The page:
Telemark skiing is a type of Nordic skiing where the toe of the boot is the only attachment point to the ski and the heel is unattached. When I first started telemark skiing with my parents in the late 1980’s we used skinny Nordic skis that had been outfitted with metal edges. We used leather boots similar to a very stiff hiking boot with a sole that extended out in front of the boot to create a tab that could be locked down with a metal throw on the binding. Under the tab on a traditional telemark boot are three holes that are spaced in a pattern called the “Nordic Norm”. On a traditional binding there are three pins that fit into these holes to hold the toe of the boot onto the binding and the ski. These pins are the origination of the term “pinhead” which is still used today to describe a telemark skier. Another term for telemark skiing is “free-heel” skiing. A common quote among telemark skiers is, “Free your heel and free your mind”.
The traditional telemark turn is a fluid and graceful turn. As the skier drops into a turn the inside leg drops down and the outside ski remains in a forward position. This stance gives more stability to the skier when the heel is not attached and helps to keep the center of balance between both skies. This stance helps prevent the skier from having the center of balance too far forward and going, “over the handlebars”.
Telemark equipment has come a long way from leather boots and skinny Nordic skis. Today we have plastic boots with a very high cuff that provide support similar to a typical alpine boot. The boots have settings that the skier can switch that provide more movement for hiking and then stiffen the boot for more support while skiing. Some bindings still incorporate the “three pins” but most have eliminated the three pin system and now rely on a spring that encompasses the boot and holds it into the binding. The bindings I am using are produced by Voile USA and have releasable plates so that if enough pressure is exerted on the binding, the plate will separate from the lower binding assembly reducing the risk of a knee injury and allowing the skis to separate from the skier if caught in an avalanche. It allows the skier to more easily “swim” to the top of the moving snow without being weighed down by the skis…so the theory goes…I hope not to test this theory. The skies we use today are much wider and shorter than the original Nordic skis. This allows the skier to “float” on the snow more easily and with a shorter ski it is easier to turn in variable conditions because there is less leverage exerted on the boot & binding due to the shorter lever arm in front and behind the skier.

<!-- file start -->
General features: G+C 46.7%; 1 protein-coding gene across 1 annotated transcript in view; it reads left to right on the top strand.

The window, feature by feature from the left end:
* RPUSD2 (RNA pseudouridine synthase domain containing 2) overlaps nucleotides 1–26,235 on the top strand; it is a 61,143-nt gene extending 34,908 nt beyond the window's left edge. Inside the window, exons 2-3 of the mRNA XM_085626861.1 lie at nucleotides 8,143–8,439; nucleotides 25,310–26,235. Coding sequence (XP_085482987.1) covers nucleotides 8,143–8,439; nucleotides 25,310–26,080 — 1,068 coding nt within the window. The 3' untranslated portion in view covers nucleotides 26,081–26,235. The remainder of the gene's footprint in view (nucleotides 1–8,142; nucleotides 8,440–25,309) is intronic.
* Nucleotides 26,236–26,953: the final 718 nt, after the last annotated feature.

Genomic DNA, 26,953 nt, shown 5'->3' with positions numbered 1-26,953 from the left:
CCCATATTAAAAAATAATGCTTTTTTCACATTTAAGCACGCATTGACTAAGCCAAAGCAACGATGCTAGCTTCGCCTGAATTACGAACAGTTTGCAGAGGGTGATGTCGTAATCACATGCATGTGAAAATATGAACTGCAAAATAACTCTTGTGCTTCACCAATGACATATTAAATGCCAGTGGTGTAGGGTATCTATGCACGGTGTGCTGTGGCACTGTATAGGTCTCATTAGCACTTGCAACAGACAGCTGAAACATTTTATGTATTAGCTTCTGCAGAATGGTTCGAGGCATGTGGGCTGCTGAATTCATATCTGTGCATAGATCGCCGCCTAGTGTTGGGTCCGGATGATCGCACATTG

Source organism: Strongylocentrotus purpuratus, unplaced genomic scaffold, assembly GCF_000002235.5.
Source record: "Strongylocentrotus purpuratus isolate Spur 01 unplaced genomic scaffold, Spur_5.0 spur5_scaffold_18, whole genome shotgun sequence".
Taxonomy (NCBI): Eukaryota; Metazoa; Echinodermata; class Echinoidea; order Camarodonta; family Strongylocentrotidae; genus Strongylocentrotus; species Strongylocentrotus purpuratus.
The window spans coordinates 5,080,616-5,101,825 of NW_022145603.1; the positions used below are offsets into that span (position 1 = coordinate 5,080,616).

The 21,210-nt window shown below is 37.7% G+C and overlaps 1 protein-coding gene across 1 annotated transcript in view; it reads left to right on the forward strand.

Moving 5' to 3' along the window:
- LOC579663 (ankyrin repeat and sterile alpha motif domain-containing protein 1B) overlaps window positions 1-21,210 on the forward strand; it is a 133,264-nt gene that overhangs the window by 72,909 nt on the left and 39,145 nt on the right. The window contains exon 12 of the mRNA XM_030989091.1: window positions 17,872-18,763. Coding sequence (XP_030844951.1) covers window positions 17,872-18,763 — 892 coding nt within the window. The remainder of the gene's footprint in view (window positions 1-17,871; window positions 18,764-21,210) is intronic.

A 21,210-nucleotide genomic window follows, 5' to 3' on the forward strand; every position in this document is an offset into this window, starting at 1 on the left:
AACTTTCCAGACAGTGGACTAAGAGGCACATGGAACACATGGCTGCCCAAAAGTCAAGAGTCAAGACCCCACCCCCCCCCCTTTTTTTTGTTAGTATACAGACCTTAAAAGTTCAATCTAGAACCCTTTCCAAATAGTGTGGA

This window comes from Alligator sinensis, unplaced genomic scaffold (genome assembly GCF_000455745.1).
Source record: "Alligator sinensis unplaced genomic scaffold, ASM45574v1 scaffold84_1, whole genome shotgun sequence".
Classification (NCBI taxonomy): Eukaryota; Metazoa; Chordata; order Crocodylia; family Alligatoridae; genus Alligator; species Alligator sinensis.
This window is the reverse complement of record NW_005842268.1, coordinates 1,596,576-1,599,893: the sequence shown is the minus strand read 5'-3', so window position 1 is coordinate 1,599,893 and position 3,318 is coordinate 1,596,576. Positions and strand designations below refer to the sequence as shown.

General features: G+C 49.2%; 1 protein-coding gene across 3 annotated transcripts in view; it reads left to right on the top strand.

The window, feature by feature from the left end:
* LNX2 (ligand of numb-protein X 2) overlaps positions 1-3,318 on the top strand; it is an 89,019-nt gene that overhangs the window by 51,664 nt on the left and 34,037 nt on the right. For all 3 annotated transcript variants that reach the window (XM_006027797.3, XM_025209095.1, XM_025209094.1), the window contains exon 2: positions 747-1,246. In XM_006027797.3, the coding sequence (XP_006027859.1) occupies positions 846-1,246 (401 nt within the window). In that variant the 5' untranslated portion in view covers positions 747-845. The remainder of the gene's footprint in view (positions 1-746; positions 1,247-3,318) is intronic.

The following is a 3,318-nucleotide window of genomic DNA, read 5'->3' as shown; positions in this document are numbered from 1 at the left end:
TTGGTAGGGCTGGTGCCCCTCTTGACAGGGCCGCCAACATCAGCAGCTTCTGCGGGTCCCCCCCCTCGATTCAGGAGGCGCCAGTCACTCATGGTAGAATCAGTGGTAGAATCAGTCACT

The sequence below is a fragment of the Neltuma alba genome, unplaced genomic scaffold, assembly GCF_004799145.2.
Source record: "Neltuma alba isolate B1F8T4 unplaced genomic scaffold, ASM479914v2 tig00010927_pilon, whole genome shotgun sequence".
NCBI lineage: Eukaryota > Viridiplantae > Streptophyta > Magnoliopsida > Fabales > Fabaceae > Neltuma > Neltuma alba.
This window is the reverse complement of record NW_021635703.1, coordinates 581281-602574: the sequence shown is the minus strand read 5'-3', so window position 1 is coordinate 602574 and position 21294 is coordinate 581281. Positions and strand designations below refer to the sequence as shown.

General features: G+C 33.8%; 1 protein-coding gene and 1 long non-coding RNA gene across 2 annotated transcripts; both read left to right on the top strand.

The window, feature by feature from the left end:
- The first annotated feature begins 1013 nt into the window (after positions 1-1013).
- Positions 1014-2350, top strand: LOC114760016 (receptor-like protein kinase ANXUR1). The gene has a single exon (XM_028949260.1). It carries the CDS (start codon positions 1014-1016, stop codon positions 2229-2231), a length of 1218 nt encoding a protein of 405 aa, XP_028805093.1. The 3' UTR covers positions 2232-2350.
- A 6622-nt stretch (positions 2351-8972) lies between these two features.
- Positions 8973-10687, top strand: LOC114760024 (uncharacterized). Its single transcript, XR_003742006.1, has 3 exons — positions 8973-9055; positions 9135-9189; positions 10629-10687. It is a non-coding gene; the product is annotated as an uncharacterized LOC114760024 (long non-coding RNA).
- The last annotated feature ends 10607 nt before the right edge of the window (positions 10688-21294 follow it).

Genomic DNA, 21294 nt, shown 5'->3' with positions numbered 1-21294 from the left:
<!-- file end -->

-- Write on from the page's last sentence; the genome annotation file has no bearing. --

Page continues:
Technology is always producing new and better equipment. Out of a combination of telemark and alpine equipment has emerged a new system called “Alpine Touring” equipment (or “AT” gear). This gear allows the skier to hike with a free heel and then lock the heel down for the descent using a feet together stance called the “parallel” or “alpine” turn. Some of the members of our group are using AT gear on this trip.
Bill Scott, who has decided to join us on the tour up to skier summit, is utilizing yet another advance in equipment called the “split board”. He has taken a snowboard, cut it in half and then used a system developed by Voile USA to fit the board back together for his downhill descent. For touring, Bill separates the board, places climbing skins on the bottom, and then climbs in a similar fashion as the skiers.
We depart the yurts under the prayer flags with a beacon check to make sure everyone is sending out a signal. We climb and it feels good to get the blood flowing in my legs. We cross many avalanche paths one at a time. The trees in these paths are saplings which indicate an area prone to sliding. Evidence of past slide history is seen in the form of flagging on some of the trees. Flagging is when branches and needles are missing from the uphill side of trees from a constant barrage of sliding snow. We cross an area called “The Bowling Alley”. Hatch informs me that this area slid near the end of December. Traveling in the Sawtooths you are constantly aware that you are in avalanche terrain. The steep granite peaks are constantly in your field of view and we are surrounded by jagged spires and chutes. I am constantly aware that above us could be an obscure wind loaded cornice ready to let loose as we are crossing the run out and deposition zones. We work our way out to the shoulder of Williams Peak and onto another open area named “Jerry Garcia”. I am wonder how it got that name as I feel the snow beneath my feet turn to a hard crust and realize that due to the aspect it is constantly sun baked. Hatch points out the “Silver Saddle” of distant Mt. Heyburn and other various chutes and couloirs visible from our vantage point.